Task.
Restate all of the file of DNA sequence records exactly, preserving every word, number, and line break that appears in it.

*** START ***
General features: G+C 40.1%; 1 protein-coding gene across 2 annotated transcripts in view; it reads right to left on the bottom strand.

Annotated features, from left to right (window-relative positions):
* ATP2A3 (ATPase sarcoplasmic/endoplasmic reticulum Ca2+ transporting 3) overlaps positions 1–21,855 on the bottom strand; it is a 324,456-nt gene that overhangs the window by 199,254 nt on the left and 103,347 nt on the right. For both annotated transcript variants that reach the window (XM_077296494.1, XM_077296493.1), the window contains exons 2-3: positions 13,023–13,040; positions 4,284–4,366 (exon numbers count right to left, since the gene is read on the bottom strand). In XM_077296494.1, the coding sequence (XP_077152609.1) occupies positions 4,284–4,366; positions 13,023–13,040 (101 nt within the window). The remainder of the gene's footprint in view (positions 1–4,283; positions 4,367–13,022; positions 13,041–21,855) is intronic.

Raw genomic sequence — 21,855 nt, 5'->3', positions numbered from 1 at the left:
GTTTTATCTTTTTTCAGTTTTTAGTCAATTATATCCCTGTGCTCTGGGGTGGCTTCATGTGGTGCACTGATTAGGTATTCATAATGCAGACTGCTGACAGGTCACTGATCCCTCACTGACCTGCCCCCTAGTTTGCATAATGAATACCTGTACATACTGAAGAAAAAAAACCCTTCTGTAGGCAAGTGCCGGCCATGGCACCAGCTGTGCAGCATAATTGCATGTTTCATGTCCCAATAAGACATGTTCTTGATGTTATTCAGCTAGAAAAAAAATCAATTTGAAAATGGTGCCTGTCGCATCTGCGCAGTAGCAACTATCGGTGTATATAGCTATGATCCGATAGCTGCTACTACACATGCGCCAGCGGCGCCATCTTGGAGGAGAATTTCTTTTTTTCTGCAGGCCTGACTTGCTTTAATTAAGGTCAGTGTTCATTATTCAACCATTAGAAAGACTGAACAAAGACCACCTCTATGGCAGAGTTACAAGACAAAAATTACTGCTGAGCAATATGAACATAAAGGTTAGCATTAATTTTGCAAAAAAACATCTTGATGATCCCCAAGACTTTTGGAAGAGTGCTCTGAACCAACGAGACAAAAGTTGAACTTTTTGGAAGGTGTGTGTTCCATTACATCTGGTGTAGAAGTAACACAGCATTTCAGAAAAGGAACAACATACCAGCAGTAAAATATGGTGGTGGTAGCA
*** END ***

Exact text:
General features: G+C 40.1%; 1 protein-coding gene across 2 annotated transcripts in view; it reads right to left on the bottom strand.

Annotated features, from left to right (window-relative positions):
* ATP2A3 (ATPase sarcoplasmic/endoplasmic reticulum Ca2+ transporting 3) overlaps positions 1–21,855 on the bottom strand; it is a 324,456-nt gene that overhangs the window by 199,254 nt on the left and 103,347 nt on the right. For both annotated transcript variants that reach the window (XM_077296494.1, XM_077296493.1), the window contains exons 2-3: positions 13,023–13,040; positions 4,284–4,366 (exon numbers count right to left, since the gene is read on the bottom strand). In XM_077296494.1, the coding sequence (XP_077152609.1) occupies positions 4,284–4,366; positions 13,023–13,040 (101 nt within the window). The remainder of the gene's footprint in view (positions 1–4,283; positions 4,367–13,022; positions 13,041–21,855) is intronic.

Raw genomic sequence — 21,855 nt, 5'->3', positions numbered from 1 at the left:
GTTTTATCTTTTTTCAGTTTTTAGTCAATTATATCCCTGTGCTCTGGGGTGGCTTCATGTGGTGCACTGATTAGGTATTCATAATGCAGACTGCTGACAGGTCACTGATCCCTCACTGACCTGCCCCCTAGTTTGCATAATGAATACCTGTACATACTGAAGAAAAAAAACCCTTCTGTAGGCAAGTGCCGGCCATGGCACCAGCTGTGCAGCATAATTGCATGTTTCATGTCCCAATAAGACATGTTCTTGATGTTATTCAGCTAGAAAAAAAATCAATTTGAAAATGGTGCCTGTCGCATCTGCGCAGTAGCAACTATCGGTGTATATAGCTATGATCCGATAGCTGCTACTACACATGCGCCAGCGGCGCCATCTTGGAGGAGAATTTCTTTTTTTCTGCAGGCCTGACTTGCTTTAATTAAGGTCAGTGTTCATTATTCAACCATTAGAAAGACTGAACAAAGACCACCTCTATGGCAGAGTTACAAGACAAAAATTACTGCTGAGCAATATGAACATAAAGGTTAGCATTAATTTTGCAAAAAAACATCTTGATGATCCCCAAGACTTTTGGAAGAGTGCTCTGAACCAACGAGACAAAAGTTGAACTTTTTGGAAGGTGTGTGTTCCATTACATCTGGTGTAGAAGTAACACAGCATTTCAGAAAAGGAACAACATACCAGCAGTAAAATATGGTGGTGGTAGCA